Teeming with mineral springs, this idyllic oasis disrupts the barren Western Desert.


Siwa was declared as a protectorate in 2002, a well-preserved natural ecosystem and expansive landscapes, this region is every explorer’s dream come true spanning almost 7800 km² of pristine desert landscape. Particular points of interest in Siwa Oasis include the elevated Shali Fortress, which provides stunning views over the surrounding areas and carries key historical and cultural significance. Inside the protected area, Shyata Lake is also not to be missed, a salt lake in the middle of this grand oasis and an occasional pitstop for migratory Flamingo Birds. In the surrounding areas, the Dorcas Gazelle can be seen leaping across the desert landscape.


Natural Phenomena, Animals and Plants

Widely recognized for its local date and olive cultivation processes, palm and olive trees line Siwa’s incredible landscape, which encompasses almost 8,000 km². You’ll also find Egyptian Acacia trees and the highly fire-resistant Tamarix Flowering Plant species at Siwa. With a thriving natural ecosystem, Siwa houses a selection of enchanting bird species, joined by rare animal breeds like the Dorcas Gazelle, Slender-horned Gazelle and the Striped Hyena. This desert location is also home to fox species like the small Fennec breed and the distinct Red Fox.  Saharan Horned Vipers, which usually coalesce around oases, can be found in Siwa, distinguishable by the unique horns located above their eyes
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Activities, Excursions

Embark on an exciting safari expedition throughout Siwa’s striking desert landscapes and set up camp underneath the vast sky for an enthralling night of stargazing. Birdwatchers will particularly enjoy Siwa; a popular spot for migratory birds traversing through North Africa. History buffs, too, will find that the many archeological sites scattered all over Siwa provide a wonderful opportunity to immerse oneself in the local cultural heritage. The ancient ruins at Amun Temple have an enchanting Pharaonic story behind them, visit and explore for yourself!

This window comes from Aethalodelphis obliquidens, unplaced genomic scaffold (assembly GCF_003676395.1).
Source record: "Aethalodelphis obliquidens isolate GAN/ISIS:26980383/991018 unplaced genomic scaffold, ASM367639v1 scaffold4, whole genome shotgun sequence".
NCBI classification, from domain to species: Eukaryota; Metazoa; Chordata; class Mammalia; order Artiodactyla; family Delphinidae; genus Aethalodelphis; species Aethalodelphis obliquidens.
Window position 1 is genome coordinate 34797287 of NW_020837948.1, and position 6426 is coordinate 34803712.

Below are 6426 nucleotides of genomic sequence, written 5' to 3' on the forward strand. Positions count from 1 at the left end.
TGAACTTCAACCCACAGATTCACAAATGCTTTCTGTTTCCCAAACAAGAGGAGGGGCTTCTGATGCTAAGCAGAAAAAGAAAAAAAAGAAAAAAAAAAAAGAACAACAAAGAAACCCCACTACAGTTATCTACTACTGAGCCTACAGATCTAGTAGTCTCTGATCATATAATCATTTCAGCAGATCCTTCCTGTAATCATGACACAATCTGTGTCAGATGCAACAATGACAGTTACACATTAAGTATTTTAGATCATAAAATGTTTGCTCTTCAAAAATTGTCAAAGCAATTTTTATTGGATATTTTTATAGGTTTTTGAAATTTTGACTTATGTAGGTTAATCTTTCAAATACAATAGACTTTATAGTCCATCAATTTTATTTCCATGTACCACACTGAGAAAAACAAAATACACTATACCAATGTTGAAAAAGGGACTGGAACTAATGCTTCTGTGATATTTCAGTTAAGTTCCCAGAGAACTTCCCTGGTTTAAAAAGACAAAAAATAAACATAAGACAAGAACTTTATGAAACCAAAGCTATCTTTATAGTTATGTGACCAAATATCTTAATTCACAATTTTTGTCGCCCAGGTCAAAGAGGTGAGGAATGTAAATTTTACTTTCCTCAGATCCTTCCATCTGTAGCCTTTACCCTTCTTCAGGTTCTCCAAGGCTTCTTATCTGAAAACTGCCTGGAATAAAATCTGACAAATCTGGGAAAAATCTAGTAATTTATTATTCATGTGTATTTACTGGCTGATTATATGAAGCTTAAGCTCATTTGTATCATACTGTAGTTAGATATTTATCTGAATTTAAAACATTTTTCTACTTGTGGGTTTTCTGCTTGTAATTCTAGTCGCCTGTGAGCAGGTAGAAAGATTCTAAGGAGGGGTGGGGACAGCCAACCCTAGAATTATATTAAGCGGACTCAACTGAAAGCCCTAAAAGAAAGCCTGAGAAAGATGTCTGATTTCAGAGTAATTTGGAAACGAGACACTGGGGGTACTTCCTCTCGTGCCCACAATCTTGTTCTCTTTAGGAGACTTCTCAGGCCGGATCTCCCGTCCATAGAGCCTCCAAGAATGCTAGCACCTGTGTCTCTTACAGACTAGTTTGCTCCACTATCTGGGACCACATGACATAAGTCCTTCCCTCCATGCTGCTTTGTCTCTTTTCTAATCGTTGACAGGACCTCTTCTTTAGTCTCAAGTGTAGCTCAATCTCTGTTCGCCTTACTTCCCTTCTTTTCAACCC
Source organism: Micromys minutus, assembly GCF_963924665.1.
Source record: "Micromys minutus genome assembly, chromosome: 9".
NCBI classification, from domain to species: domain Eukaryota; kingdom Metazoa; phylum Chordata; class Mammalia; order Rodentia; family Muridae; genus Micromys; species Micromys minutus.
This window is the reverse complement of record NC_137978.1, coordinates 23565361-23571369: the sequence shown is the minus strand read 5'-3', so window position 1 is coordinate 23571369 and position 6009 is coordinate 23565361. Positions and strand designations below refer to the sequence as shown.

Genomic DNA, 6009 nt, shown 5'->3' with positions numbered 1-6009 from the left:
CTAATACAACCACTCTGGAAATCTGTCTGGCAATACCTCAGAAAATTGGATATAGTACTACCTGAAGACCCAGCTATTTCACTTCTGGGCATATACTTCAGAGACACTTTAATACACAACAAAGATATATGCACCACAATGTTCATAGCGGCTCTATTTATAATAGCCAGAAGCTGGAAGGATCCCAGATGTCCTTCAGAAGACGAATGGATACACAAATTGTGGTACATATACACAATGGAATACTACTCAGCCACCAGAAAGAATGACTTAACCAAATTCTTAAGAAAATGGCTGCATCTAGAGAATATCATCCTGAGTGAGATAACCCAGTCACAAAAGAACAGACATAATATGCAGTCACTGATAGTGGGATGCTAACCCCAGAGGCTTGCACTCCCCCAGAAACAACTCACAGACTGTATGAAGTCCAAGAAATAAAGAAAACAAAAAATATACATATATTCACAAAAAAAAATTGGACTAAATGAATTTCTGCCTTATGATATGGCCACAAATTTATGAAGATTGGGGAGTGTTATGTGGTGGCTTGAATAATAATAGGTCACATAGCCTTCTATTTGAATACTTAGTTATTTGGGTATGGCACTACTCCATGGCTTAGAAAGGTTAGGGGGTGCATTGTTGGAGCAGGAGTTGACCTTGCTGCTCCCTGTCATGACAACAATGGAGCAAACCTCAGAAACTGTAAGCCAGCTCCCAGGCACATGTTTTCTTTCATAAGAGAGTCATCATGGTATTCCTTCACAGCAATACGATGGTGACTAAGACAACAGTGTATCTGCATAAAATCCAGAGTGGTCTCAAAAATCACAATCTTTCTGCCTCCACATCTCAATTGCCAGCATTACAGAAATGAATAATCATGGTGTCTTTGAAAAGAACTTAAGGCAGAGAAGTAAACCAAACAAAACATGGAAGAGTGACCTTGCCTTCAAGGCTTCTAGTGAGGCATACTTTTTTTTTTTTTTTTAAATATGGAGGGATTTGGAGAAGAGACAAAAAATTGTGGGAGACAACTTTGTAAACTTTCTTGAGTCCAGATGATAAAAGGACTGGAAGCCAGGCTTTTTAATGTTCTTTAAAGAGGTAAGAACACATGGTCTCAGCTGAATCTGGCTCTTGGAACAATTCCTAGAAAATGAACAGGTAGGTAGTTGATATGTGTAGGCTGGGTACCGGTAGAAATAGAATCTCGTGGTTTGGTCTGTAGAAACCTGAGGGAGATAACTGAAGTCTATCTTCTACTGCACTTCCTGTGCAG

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Local People, Tribes

Local Amazigh tribespeople are considered the easternmost practitioners of indigenous North African Berber culture. Descendants from the Hamudat Tribe, Amazigh people claim a mixture of Arab, Berber, and Sudanese origins. Crafts from this region include pottery, embroidered fabrics, wicker products, and the Amazigh’s renowned salt lamps and candles. Tip! Don’t miss out on trying the locally produced date jam, a regional specialty. Taste some while you’re there and bring a jar or two home for loved ones to try out for themselves! While at Siwa, you’ll likely be offered a delicious Amazigh dish consisting of couscous and vegetables, followed up by popular regional beverages like lemongrass, green tea, or beebrush.  Interacting with Amazigh people and learning about their rich culture is one of Siwa’s unique perks. A particularly exciting time to visit Siwa is during Eid El Solh (The Reconciliation Festival), an ancient tradition that lasts for three days and involves a series of communal celebrations, complete with the traditional dish of camel meat, rice, and bread.  Did you know that the Amazigh tribespeople have their own, unwritten, dialect of the Berber language? Learn about this, and more, during your once-in-lifetime trip to the magnificent Siwa.

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Places To Lodge

Siwa has plenty of ecolodges, which have been built exclusively from a unique mixture of salt, mud, and palm trees. Stay here for striking scenic views and unparalleled tranquility.